In the last post I began to discuss what we can know about the history of the community that produced (or that produced someone who produced) the Gospel of John.  My argument is that you can use hints in the Gospel to reconstruct what appears to have happened in the community in which and for which it was produced, and reconstructing what these events were can help make sense of how and why the distinctive views of the Gospel developed (or rather, the *various* views, some found in one of its sources, others in another).

To make best sense of this post it will probably be of some use to read the preceding one.  Again I am taking this discussion from my textbook on the New Testament.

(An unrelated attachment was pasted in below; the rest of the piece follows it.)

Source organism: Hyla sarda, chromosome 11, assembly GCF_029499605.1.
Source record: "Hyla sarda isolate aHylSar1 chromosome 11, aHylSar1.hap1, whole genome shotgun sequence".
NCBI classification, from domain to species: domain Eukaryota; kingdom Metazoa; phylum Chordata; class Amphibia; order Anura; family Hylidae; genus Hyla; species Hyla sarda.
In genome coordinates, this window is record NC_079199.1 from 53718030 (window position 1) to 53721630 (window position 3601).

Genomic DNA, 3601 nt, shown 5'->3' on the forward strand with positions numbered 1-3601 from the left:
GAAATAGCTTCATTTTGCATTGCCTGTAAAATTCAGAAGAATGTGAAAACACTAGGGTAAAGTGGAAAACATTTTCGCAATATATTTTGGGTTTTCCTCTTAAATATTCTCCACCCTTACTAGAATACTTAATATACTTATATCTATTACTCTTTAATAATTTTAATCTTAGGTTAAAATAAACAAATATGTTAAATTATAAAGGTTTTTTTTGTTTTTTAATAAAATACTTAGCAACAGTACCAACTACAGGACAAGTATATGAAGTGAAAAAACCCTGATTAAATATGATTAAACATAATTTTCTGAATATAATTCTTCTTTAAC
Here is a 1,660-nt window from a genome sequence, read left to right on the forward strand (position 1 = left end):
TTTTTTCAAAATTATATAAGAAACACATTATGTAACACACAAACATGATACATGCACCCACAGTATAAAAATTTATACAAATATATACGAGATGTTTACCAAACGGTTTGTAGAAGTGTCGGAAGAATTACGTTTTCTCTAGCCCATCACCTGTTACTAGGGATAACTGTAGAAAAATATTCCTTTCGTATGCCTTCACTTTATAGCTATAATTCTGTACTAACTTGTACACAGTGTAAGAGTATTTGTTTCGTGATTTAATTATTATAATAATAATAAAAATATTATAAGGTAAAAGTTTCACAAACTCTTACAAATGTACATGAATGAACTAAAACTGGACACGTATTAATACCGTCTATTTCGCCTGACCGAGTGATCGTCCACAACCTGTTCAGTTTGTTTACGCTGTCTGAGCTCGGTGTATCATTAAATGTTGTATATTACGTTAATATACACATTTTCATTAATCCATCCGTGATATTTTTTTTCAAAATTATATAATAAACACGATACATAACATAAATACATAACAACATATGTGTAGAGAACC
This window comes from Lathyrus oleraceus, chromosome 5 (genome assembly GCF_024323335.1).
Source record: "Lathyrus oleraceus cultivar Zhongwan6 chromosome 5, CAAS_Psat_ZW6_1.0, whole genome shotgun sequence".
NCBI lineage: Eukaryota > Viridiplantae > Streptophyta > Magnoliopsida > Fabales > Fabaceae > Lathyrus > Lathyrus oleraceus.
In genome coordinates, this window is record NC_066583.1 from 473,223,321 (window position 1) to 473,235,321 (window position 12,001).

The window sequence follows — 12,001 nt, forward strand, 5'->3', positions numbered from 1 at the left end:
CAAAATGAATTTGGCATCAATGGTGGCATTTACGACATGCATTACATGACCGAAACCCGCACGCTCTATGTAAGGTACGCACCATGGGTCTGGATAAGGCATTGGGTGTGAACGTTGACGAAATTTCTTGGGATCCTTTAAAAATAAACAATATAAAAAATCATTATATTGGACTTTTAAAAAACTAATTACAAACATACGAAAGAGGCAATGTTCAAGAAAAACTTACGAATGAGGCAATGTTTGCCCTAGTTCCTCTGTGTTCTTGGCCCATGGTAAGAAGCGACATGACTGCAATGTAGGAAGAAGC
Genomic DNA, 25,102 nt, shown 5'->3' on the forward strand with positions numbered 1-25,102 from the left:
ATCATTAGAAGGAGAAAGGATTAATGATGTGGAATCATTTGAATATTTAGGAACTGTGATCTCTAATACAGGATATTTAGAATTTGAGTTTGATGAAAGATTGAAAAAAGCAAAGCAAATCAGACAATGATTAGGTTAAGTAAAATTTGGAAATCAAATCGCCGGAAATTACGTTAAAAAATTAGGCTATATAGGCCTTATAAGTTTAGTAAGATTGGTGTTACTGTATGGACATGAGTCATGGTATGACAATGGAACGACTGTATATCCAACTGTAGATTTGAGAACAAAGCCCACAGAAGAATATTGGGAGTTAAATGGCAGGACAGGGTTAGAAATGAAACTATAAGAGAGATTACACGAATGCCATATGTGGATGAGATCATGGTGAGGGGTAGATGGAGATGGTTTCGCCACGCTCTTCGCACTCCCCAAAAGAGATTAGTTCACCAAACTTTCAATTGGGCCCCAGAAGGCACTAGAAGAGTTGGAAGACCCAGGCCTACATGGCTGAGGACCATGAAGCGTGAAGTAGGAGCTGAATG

Stage Three: Against the Synagogue

Sociologists have studied a number of religious communities that have been excluded from larger social groups and forced to carry on their communal activities on their own.  The findings of these various studies are of some interest for understanding how the views of the Johannine community appear to have developed with the passing of time.

Religious groups (sometimes called “sects”) that split off from larger communities often feel persecuted — many times with considerable justification — and build ideological walls around themselves for protection.  That is to say, a kind of fortress mentality develops, in which the small splinter group begins to think that…

To see the rest of this post, all you need to is join the blog.   Incredibly easy just now: we have an offer of FREE MEMBERSHIP to anyone who wants one.  Want one?  Know others who do?  Spread the word!  And if you can pay the regular membership fee, even better!  Every penny you pay will go to help deal with the crisis, especially among the hungry and homeless.